Social prescribing for older people and the role of the cultural sector during the COVID-19 pandemic: What are link workers' views and experiences?
Tierney S., Potter C., Eccles K., Akinyemi O., Gorenberg J., Libert S., Wong G., Turk A., Husk K., Chatterjee HJ., Webster E., McDougall B., Warburton H., Shaw L., Mahtani KR.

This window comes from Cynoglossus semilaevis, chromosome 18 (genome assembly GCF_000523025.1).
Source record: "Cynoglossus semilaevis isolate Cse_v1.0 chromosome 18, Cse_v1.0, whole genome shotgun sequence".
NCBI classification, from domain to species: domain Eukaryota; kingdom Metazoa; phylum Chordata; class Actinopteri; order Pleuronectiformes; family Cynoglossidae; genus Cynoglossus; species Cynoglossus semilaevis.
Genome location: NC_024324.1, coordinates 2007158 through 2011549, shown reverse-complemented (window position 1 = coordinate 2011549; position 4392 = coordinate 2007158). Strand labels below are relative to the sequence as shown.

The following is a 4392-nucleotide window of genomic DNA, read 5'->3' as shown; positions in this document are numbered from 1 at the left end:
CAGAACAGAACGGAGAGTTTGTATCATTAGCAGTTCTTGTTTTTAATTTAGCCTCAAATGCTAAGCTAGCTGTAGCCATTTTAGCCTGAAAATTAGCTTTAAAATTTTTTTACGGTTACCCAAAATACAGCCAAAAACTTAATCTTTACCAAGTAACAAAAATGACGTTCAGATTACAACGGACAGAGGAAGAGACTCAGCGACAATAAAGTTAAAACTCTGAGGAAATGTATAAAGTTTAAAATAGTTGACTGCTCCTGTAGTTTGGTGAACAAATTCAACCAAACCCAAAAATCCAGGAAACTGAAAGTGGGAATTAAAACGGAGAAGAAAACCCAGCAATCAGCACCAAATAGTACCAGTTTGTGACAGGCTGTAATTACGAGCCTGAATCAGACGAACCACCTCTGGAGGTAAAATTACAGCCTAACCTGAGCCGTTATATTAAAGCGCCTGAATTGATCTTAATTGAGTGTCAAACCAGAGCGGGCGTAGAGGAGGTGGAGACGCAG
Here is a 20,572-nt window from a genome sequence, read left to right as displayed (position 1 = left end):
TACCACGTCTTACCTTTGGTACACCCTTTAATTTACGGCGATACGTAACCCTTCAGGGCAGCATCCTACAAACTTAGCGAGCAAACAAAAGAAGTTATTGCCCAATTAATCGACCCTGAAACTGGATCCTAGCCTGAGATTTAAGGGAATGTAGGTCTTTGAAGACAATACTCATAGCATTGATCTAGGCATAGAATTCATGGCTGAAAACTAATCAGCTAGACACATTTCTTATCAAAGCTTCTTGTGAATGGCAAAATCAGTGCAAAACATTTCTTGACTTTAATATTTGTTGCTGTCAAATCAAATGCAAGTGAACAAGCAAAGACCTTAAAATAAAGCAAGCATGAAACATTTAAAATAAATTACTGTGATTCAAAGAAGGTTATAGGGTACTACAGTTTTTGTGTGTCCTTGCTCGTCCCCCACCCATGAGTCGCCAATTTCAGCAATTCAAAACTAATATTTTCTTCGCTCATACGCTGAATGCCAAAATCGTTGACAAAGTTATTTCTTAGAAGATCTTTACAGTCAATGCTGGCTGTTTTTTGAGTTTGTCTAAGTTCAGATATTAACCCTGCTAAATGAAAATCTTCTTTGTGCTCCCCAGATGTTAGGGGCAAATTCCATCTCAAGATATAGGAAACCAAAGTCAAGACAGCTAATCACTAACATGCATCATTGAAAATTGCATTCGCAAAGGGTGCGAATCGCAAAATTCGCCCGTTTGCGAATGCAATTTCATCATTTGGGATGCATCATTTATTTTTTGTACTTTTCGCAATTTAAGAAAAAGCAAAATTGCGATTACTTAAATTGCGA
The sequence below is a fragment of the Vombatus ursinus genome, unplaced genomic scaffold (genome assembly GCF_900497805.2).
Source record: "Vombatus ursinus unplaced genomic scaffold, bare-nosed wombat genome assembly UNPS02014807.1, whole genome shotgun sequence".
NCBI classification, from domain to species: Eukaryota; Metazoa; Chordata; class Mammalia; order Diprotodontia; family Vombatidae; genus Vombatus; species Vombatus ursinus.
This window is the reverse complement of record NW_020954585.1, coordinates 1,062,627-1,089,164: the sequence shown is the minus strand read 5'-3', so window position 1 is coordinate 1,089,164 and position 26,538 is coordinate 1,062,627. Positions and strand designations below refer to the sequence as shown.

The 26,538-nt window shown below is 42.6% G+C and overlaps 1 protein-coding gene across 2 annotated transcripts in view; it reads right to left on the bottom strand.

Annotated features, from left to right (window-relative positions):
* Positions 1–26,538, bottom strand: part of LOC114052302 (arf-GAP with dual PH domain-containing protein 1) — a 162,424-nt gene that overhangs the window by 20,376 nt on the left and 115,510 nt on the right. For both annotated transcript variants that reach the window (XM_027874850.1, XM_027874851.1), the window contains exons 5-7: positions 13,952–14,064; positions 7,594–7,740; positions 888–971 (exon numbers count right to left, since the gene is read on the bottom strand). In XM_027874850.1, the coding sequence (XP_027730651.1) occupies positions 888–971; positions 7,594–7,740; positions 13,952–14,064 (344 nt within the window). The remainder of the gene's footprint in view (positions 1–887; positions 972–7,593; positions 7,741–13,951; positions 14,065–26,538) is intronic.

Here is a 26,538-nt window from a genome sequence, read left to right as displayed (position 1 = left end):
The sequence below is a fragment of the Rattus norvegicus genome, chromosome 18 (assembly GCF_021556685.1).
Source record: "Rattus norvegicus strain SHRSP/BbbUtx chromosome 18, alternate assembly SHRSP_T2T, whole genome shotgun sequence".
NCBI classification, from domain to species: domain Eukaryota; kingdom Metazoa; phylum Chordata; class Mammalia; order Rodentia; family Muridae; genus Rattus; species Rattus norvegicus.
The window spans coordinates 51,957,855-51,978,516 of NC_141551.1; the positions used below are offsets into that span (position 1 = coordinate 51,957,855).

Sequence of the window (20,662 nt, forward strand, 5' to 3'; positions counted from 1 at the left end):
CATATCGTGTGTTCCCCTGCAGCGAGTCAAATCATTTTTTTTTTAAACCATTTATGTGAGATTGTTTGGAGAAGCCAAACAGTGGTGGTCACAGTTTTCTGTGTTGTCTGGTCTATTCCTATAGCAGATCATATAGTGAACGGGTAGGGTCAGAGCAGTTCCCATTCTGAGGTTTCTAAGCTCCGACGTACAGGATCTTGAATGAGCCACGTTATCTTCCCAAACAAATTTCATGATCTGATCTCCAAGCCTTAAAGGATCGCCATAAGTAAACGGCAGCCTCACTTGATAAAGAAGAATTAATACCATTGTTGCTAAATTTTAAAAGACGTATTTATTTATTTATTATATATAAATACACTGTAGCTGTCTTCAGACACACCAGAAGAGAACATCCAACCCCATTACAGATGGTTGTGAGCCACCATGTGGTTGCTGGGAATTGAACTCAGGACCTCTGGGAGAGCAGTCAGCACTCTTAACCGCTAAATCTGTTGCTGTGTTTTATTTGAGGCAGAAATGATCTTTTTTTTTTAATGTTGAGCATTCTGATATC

Older people's well-being can be bolstered by engaging with cultural activities and venues. They may be encouraged to try cultural offers by a link worker as part of social prescribing. However, the cultural sector, like all parts of life, was affected by the COVID-19 pandemic; this has had implications for cultural offers available to link workers. A study was conducted to explore the views and experiences of link workers in using the cultural sector within social prescribing, particularly for older people (aged 60+) during the pandemic. An online questionnaire was distributed to and completed by link workers in the UK. Data were analysed mainly using descriptive statistics. Open text responses were clustered into similar ideas to create key concepts. Useable responses were received from 148 link workers. They highlighted a general lack of interaction between link workers and the cultural sector about how the latter could support social prescribing. Results suggested that personal familiarity with cultural offers might prompt link workers to refer to them. Some respondents proposed that cultural offers were regarded as elitist, which deterred them from referring there. However, there was a general acknowledgement that the cultural sector could contribute to social prescribing. Link workers need to regard the cultural sector as accessible, appropriate, adequate, affordable and available before referring older people to cultural offers as part of social prescribing. Link workers may benefit from becoming more familiar with cultural sector staff and offers, including online resources, so they can then propose them to patients with confidence.